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Writing 101

Spoilers Below

Don't read this if you haven't yet watched the season finales of BATTLESTAR GALACTICA and/ or LIFE ON MARS. I've finally seen both (we are TIVO junkies, so we don't always watch shows the night they air), and... well...

BATTLESTAR GALACTICA ends with "God Did It." Looks like somebody skipped Writing 101, when you learn that a deus ex machina is a crappy way to end a story.

And now LIFE ON MARS ends with "It Was All a Dream." Curiously, I actually found that a bit more satisfying than the end of BSG. But still... really??? C'mon. Writing 101.

Oh, and while I'm at it, let me spoil the new Nicholas Cage movie, KNOWING. I actually enjoyed that one, mostly, although everyone else I know who has seen it hated it. But the ending... this time it was space angels who did it. And when the little kids starting running through the alien grass toward the glowing alien tree, I almost thought the boy was going to say, "My dad used to call me Caleb, but my real name is Adam," and then the little girl would say... oh, wait, you've seen it?

Yeah, yeah, sometimes the journey is its own reward. I certainly enjoyed much of the journey with BSG, parts of LIFE ON MARS, and even some stuff in KNOWING. But damn it, doesn't anybody know how to write an ending any more?

Writing 101, kids. Adam and Eve, God Did It, It Was All a Dream? I've seen Clarion students left stunned and bleeding for turning in stories with those endings.


(I sure hope those guys doing LOST have something better up planned for us. Though if it turns out to be They Were All Dead All Along I'm really going to be pissed).


Apr. 5th, 2009 09:36 pm (UTC)
I have to disagree a little here. The ending to BSG is not an example of deus ex machine. Far from it, actually.

While I do totally understand why people would've been disappointed by the BSG finale, from what people are saying, you'd think the idea that "God" - or whatever "it" was that was manipulating events - came out of nowhere just for this last episode, which is certainly not the case.

Like it or hate it, BSG had been building towards this ending for a long time. "Head Six" called herself an "angel of God" years ago. Both humans and Cylons happening to be in a star system at the exact moment it went supernova was long-discussed as very much being an "act of God" or a "miracle".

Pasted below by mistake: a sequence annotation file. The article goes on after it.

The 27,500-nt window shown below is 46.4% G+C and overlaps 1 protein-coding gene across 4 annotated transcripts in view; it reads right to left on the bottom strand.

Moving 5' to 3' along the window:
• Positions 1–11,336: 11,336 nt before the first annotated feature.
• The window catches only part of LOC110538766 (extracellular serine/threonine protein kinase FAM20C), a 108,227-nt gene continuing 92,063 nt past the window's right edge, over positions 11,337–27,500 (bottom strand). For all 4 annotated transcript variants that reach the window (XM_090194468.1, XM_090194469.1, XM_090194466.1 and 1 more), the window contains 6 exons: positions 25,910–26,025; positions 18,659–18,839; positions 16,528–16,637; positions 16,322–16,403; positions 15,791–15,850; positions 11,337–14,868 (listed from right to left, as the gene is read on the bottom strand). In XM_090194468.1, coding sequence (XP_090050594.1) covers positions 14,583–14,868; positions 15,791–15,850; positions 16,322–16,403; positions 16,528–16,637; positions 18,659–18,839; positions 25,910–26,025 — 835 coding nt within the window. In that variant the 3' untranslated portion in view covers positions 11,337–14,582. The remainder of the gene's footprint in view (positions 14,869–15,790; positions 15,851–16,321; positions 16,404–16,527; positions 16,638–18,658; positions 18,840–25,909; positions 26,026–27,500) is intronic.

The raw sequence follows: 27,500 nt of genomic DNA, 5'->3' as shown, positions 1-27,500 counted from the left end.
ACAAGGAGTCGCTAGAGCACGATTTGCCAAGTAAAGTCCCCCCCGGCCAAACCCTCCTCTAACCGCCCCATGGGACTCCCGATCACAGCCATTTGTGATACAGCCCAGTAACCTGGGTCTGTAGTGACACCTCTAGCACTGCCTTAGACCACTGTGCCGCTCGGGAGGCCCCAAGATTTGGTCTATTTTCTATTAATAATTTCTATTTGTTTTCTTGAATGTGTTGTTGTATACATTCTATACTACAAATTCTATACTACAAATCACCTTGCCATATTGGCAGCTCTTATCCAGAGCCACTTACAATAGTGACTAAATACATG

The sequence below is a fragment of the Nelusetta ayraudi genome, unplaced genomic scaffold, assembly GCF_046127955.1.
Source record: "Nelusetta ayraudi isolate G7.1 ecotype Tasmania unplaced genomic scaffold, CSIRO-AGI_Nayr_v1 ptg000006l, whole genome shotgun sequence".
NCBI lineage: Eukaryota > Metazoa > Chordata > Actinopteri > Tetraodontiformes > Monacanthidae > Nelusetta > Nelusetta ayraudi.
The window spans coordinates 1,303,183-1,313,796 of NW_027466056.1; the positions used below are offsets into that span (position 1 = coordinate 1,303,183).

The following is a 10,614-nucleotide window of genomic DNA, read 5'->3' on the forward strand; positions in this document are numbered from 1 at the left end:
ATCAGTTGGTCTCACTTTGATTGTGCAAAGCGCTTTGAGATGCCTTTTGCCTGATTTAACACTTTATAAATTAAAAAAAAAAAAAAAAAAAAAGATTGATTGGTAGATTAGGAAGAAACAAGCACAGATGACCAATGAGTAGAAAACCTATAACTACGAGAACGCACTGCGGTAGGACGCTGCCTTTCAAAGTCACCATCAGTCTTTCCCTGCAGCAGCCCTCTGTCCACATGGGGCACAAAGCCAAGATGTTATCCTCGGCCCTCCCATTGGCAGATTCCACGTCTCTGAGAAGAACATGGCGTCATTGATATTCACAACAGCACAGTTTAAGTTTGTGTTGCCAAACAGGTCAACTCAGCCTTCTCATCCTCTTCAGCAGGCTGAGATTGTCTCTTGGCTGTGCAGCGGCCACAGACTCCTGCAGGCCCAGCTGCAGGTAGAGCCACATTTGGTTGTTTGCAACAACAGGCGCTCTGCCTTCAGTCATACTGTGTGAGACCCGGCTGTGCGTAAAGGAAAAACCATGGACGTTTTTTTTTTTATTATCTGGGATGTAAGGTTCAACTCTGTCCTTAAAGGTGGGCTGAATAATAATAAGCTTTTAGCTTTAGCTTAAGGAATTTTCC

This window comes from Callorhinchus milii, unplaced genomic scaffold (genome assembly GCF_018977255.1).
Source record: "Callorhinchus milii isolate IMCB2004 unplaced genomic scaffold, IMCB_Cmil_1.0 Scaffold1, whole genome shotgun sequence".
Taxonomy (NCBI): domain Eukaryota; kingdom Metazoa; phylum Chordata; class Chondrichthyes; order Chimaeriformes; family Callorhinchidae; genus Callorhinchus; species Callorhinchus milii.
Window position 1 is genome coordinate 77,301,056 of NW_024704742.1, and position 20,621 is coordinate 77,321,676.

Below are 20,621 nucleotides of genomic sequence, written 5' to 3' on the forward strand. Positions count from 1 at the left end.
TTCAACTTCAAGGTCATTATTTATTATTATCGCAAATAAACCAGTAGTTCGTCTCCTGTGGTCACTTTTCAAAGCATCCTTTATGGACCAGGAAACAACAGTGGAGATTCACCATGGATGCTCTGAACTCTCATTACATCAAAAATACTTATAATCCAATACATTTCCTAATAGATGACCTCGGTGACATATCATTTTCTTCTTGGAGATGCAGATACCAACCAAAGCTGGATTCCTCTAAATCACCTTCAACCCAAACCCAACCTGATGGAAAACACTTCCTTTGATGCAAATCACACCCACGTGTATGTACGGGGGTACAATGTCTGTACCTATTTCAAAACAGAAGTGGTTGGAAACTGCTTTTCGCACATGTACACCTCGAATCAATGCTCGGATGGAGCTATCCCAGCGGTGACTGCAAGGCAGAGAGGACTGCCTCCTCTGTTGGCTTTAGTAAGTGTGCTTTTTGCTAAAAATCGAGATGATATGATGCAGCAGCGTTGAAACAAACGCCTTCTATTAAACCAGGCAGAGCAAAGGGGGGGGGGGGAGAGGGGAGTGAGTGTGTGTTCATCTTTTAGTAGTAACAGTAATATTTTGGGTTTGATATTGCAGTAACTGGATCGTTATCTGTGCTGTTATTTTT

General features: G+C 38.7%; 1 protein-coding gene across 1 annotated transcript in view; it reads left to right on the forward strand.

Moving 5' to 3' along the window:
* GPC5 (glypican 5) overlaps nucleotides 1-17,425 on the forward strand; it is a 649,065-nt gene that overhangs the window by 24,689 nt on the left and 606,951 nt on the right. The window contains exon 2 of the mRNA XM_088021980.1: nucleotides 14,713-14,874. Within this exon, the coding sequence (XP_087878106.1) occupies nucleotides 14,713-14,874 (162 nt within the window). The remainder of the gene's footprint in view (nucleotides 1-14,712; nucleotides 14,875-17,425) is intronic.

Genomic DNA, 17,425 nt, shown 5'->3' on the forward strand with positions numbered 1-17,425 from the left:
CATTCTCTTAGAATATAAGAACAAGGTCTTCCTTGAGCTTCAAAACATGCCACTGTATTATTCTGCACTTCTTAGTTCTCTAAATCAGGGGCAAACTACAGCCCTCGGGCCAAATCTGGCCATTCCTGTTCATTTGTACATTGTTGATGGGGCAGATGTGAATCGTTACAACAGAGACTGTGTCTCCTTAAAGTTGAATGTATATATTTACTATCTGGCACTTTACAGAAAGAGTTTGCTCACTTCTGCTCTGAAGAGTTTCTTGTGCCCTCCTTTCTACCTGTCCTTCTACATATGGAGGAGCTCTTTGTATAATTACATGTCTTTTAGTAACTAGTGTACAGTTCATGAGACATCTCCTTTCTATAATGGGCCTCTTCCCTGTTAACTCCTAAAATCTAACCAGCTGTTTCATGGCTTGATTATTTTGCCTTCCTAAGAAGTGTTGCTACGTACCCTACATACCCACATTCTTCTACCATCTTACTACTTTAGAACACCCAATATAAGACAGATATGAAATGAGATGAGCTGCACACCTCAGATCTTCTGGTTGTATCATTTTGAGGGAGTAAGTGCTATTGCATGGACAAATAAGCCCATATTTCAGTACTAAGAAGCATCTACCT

What I love about the ending is that "God" can be whatever you want it to be. It can be God as described in Christian mythology, it can be some personification of the universe itself, or it could even be an extraordinarily advanced alien race whose abilities appear "God-like" - sort of the reimagined versions of the Beings of Light from the original series.

One can certainly argue that they didn't like for BSG to go in this direction, but I believe it's somewhat disenginuis to have been at-all surprised by the "God did it" tone of the finale. At this point, it was, in many ways, the only logical answer. What other answer could there be for:

1. The previously mentioned Nova incident
2. How Starbuck - and even more importantly a DIRECT COPY of her ship - come back unscathed
3. The Head-Six and Head-Baltar characters
4. Hera knowing the things she knows
5. Starbuck knowing the things she knows
6. Human and Cylon characters sharing the same visions of the future


"Deus ex machina" to me has always implied something previously un-mentioned that shows up at the end of the day to save everyone, and I don't think you can claim the "God did it" answer to many of the big BSG questions came out of nowhere. The entire second-half of the series we were essentially being told "God is doing it." People may've held off hope that it was somethng else - something more "plausible" or "real" - but it certainly did not come out of nowhere.

There really is no solid "aliens did it" sort of answer that could've tied all these loose ends together and done so without ACTUALLY being a deus ex machina. If anyone can think of one, please let me know, because you have a far more creative mind than I do.
Apr. 6th, 2009 01:17 am (UTC)
Ditto. It's not Deus Ex Machina when the entire program is predicated upon direct involvement of a divine force from day 1.
Apr. 6th, 2009 02:34 am (UTC)
Apr. 6th, 2009 04:29 pm (UTC)
Someone's been paying attention.

The problem for many folks is that they confuse the show's use of the word god or gods. I suggest studying up on Hinduism and its offspring Buddhism.

I too was disappointed in the ending, but for practical reasons.
Apr. 6th, 2009 04:47 pm (UTC)
It's not DEM, but it is lazy storytelling. Even when the faith, religious elements had been been front and centre in storylines in S1 and S2, it was still up to the characters to find their own way to salvation and freedom. The New Caprica arc is a perfect example of our heroes having to find their own way out of a problem rather than relying on God/Mystical Space Alien to do it for them.

The series finale is not inconsistent with the spiritual side of the story as presented from day one, it's simply inconsistent with the manner of storytelling and resolution they have been pursuing for that time. I was actually struck by Starbuck reminding me of a 'GM campaign-insertion character' from a roleplaying game, where the GM gets so pissed off with the other players not getting on with the story he inserts his own Gary Stu character to get them back on track. It's a bad move there (unless expertly handled with a very light touch) and it was a bad move here.


George R.R. Martin
George R. R. Martin

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